Uber and Lyft drop driver for livestreaming passengers on Twitch

Uber and Lyft have suspended a driver following a report that he livestreamed passengers without their expressed cons...

Posted: Jul 23, 2018 11:44 AM
Updated: Jul 23, 2018 11:44 AM

Uber and Lyft have suspended a driver following a report that he livestreamed passengers without their expressed consent.

The driver filmed and live streamed his passengers and their interactions with him on Twitch, a service commonly used to stream video games, the St. Louis Post-Dispatch first reported.

The livestream occasionally revealed the passengers' full names and residences, as well as private conversations and intimate moments, the newspaper reported.

Meanwhile, an audience would comment on their appearances and conversations.

But here's the twist: It's completely legal, despite ethical questions raised regarding passengers' privacy.

That's because Missouri is what's called a "one-party consent" state, which only requires that one participant in a conversation be aware a recording is happening for it to be legal.

Regardless, the report has attracted enough attention that both ride-share companies deactivated the driver's accounts.

In a statement, an Uber spokesperson said the "troubling behavior in the videos" violated its community guidelines, and that the "driver's access to the app has been removed while we evaluate his partnership with Uber."

Alexandra LaManna, a spokesperson for Lyft, said, "The safety and comfort of the Lyft community is our top priority, and we have deactivated this driver."

The driver said it was for his security

CNN was unsuccessful in its attempts to reach the driver, who was identified by the Post-Dispatch as 32-year-old Jason Gargac.

Gargac gave an interview to the St. Louis newspaper, in which he said the cameras were there for his own security. He said the livestream was "secondary," and the cameras were for the "security that I feel knowing if something happens, immediately there can be a response versus hopefully you'll find my truck in a ditch three weeks later."

In footage reviewed by the Post-Dispatch, riders would climb into Gargac's vehicle, their faces illuminated by purple lights mounted above the backseats.

Their conversations and actions were streamed live to the Twitch platform, where viewers -- some of whom paid Gargac -- watched and commented. Some viewers paid a monthly subscription fee, the newspaper reported, while others donated money or gave tips.

If passengers did notice the little camera mounted on the windshield of Gargac's vehicle, the newspaper reported, he told them it was for his security. According to the Post-Dispatch, Gargac displayed a small sticker on the back passenger window informing passengers that his car was "equipped with audio and visual recording devices" for security purposes. "Consent given by entering vehicle," it said."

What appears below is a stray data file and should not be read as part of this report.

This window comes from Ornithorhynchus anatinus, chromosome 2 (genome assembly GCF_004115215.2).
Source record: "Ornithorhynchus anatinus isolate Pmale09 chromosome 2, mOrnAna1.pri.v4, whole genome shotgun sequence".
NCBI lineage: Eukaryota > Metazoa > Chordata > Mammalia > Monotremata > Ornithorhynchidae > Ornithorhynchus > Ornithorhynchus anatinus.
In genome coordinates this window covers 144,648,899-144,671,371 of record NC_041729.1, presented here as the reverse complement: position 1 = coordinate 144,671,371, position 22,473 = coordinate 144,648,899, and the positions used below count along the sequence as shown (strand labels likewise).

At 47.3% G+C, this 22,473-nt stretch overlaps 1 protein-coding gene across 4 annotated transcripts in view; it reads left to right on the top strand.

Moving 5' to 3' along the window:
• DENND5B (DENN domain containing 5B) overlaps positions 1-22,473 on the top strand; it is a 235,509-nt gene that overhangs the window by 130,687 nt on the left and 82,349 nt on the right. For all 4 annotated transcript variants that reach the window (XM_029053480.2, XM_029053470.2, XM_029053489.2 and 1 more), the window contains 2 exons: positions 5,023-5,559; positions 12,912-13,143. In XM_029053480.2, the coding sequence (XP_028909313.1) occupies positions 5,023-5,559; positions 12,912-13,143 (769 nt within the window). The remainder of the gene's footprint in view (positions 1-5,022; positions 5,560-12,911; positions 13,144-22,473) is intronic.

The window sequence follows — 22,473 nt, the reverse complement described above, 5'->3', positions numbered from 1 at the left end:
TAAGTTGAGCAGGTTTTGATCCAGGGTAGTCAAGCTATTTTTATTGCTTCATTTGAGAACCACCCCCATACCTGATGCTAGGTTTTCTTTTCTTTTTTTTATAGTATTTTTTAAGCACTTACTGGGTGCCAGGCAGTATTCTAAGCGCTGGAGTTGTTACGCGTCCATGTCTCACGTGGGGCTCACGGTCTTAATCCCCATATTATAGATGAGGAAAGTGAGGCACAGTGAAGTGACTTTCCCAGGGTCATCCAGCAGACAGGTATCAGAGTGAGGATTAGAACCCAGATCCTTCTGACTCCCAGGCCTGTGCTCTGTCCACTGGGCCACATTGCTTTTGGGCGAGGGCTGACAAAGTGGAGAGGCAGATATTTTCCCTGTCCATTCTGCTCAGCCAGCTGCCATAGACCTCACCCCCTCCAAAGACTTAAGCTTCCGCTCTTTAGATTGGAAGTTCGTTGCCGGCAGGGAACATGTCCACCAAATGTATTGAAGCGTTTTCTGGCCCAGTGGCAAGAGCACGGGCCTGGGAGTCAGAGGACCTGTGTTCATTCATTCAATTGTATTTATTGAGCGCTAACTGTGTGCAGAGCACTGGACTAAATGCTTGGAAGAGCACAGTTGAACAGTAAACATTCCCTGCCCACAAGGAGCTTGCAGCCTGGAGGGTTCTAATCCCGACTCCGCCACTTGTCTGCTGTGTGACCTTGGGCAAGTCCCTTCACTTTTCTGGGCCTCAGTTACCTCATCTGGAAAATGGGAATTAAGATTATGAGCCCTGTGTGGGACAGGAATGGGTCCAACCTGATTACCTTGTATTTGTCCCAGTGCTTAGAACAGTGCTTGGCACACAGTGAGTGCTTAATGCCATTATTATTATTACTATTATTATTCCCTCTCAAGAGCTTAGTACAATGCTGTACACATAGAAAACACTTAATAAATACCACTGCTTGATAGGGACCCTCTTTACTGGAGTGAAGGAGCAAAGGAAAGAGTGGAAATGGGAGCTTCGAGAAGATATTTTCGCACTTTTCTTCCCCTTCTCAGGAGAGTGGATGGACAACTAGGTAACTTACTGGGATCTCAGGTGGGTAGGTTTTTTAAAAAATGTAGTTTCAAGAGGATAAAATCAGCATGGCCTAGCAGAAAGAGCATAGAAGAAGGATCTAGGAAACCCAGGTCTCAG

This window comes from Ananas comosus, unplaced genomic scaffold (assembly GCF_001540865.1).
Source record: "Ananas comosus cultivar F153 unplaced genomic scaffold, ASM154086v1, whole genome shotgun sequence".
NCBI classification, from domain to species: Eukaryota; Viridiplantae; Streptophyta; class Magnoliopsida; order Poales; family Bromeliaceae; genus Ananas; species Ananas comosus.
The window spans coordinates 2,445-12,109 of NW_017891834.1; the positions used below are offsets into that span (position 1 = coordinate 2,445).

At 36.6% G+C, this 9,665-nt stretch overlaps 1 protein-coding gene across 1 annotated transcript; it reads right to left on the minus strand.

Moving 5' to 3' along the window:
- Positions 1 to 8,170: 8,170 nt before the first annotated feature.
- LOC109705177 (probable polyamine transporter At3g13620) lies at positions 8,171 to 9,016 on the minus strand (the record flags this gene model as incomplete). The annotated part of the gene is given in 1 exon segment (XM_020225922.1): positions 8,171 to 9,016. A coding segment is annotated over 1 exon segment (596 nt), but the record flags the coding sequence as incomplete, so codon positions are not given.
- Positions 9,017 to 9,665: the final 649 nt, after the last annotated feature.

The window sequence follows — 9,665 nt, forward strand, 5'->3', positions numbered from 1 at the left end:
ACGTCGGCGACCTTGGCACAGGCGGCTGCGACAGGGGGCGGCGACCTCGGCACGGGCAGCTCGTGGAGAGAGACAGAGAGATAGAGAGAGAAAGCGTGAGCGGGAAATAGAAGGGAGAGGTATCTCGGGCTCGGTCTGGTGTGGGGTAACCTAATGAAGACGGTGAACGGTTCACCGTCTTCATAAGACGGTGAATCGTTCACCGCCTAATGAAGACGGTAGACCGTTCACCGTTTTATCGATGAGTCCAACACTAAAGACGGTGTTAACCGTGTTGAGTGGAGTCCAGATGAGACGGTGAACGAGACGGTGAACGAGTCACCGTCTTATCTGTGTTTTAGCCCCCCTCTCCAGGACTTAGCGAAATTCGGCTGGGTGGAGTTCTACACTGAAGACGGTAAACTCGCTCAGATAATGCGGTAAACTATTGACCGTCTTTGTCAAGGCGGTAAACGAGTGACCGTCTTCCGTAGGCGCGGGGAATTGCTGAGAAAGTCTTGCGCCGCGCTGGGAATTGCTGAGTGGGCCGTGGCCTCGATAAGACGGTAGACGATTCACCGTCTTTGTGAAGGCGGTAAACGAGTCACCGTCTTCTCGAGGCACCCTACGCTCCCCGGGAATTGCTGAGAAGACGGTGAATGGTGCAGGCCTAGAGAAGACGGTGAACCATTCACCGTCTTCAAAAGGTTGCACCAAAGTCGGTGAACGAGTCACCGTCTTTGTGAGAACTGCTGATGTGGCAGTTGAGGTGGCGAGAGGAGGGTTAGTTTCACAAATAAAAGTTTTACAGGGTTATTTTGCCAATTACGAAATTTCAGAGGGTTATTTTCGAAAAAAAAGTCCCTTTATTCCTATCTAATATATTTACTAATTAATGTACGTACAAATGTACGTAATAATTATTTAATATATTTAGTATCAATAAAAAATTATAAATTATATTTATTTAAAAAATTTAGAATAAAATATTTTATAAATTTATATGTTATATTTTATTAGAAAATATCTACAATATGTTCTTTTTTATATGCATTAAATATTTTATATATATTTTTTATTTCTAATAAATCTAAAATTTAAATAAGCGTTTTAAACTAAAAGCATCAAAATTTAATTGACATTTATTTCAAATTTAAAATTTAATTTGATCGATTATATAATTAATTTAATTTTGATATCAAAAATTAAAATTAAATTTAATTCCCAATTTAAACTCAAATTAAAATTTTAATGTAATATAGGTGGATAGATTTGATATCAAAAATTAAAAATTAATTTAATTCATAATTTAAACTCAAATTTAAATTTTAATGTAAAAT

CNN investigation: 103 Uber drivers accused of sexual assault or abuse

But the paper notes Gargac appeared to contradict that statement in an interview, saying he started driving for Uber and Lyft with the purpose of hosting the livestream.

"I try to capture the natural interactions between myself and the passengers -- what a Lyft and Uber ride actually is," he told the newspaper.

Some of Gargac's passengers who were tracked down by the Post-Dispatch weren't happy when they were told about the livestream.

"I feel violated. I'm embarrassed," said one, who reportedly asked to not be identified. "We got in an Uber at 2 a.m. to be safe, and then I find out that, because of that, everything I said in that car is online and people are watching me. It makes me sick."

Reached for a response, Twitch wouldn't comment directly on Gargac. But the company did tell CNN its community guidelines "do not allow people to share content that invades others' privacy." If such a violation took place, the company would take action.

Videos that had been archived to Gargac's Twitch page were no longer on the website Saturday night.

Why it's legal

In an earlier statement to CNN, Lyft noted that its drivers are "required to follow applicable local laws and regulations, including with regard to the use of any recording device."

Uber also notes a similar policy on its website, which says their drivers are allowed to use video cameras to record riders for their own safety, so long as local regulations that may require riders' consent are followed.

And this is why Gargac appears to be in the clear, legally: Missouri law doesn't require Gargac to let his passengers in on the fact that they're being recorded. He does not need their consent to film them.